Class 47

The origins of the class come from the Eastern Region declining an offer of allocations of the Peak class because they had reservations about the 1Co-Co1 wheel arrangement and they also preferred a locomotive of a greater horsepower. The Eastern Region had developed a good relationship with Brush during the production of the type 2 to 4 A1A-A1As (subsequently class 31) and this spurred the company to develop a new locomotive for them based around the Peak class equipment. It was the uprating of the Sulzer engine used in the Peaks to 2750 hp that allowed the project to gain momentum not only with Brush but also with other manufacturers competing for the large order of what was emerging as being about 500 locomotives. Brush emerged as the strongest contender and they offered BR a range of alternative designs, some, but not all, based on existing Peak class equipment. A Co-Co design with a new flat fronted load bearing body but using the existing Peak class equipment package was selected. In fact the first 20 used equipment originally intended for part of the final batch of the Peak class.

The agreement between BR and Brush included construction of the design using Brush electrical equipment under licence in BR works. In total 512 locomotives were built, 310 by Brush at Loughborough and 202 at BR's Crewe works.

Having been transferred from Scotrail for use by Network SouthEast, Nº47701 is seen prior to naming (as the first) Old Oak Common Traction and Rolling Stock Depot.

photograph by Jonathan Hall

47701 In sparkling ex-works form this is one of the cab ends of Nº47701.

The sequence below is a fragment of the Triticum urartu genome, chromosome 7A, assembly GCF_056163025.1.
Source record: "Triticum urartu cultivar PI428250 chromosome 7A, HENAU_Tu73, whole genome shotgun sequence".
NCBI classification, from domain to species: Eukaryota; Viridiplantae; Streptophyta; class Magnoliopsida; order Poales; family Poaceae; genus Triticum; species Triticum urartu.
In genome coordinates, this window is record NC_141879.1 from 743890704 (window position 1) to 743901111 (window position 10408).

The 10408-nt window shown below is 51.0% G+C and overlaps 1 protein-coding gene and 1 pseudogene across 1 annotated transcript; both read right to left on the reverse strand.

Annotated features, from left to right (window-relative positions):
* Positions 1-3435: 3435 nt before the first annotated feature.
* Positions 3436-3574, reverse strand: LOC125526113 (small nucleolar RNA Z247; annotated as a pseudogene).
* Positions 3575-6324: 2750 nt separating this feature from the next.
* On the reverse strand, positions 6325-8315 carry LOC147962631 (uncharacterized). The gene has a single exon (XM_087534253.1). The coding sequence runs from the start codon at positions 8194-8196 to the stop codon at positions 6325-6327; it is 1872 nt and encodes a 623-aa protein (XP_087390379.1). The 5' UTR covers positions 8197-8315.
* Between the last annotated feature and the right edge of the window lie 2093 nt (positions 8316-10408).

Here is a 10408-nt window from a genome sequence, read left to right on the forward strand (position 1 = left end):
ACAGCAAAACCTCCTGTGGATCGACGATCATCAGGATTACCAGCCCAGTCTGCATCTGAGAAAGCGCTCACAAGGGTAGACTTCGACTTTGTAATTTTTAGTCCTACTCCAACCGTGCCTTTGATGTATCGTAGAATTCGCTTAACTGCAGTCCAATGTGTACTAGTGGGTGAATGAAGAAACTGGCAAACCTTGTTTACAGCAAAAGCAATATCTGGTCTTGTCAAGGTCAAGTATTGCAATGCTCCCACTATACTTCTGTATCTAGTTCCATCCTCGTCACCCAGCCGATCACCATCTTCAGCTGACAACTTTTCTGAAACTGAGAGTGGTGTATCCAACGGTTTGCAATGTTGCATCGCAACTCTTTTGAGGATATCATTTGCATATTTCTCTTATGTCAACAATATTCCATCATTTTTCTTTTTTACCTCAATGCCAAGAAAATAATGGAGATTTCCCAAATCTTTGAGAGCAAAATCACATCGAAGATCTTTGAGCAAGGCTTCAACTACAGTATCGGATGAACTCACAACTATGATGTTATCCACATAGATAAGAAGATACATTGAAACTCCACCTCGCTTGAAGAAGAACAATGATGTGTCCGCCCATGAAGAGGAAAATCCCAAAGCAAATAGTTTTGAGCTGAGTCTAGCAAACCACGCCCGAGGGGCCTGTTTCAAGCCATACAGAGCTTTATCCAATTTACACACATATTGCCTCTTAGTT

photograph by Jonathan Hall

An unidentified 47/7 on a west of England working during the final days of loco haulage.

photograph by Jonathan Hall

47565 Unbranded Intercity liveried Nº47565 was also seen stabled at Eastleigh on 7th December 1991.

photograph by Colin Duff

Not strictly of Southern interest, but First Great Western did operate a loco hauled sleeper service out of Waterloo for a while, 47846 (the current incumbent of the name Thor) was also on display at Old Oak Common on 6th August 2000.

photograph by Colin Duff

47798 Nº47798 Prince William is one of the two class 47s dedicated by EWS to Royal Train duties. It was named without ceremony upon the loco's conversion to type 47/7 in July 1995.

photograph by Colin Duff

Freightliner Ltd liveried Nº47206 is seen on the down Southampton line at Worting Junction in May 1998.

photograph by Dave Harris


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This page was last updated 3 December 2002

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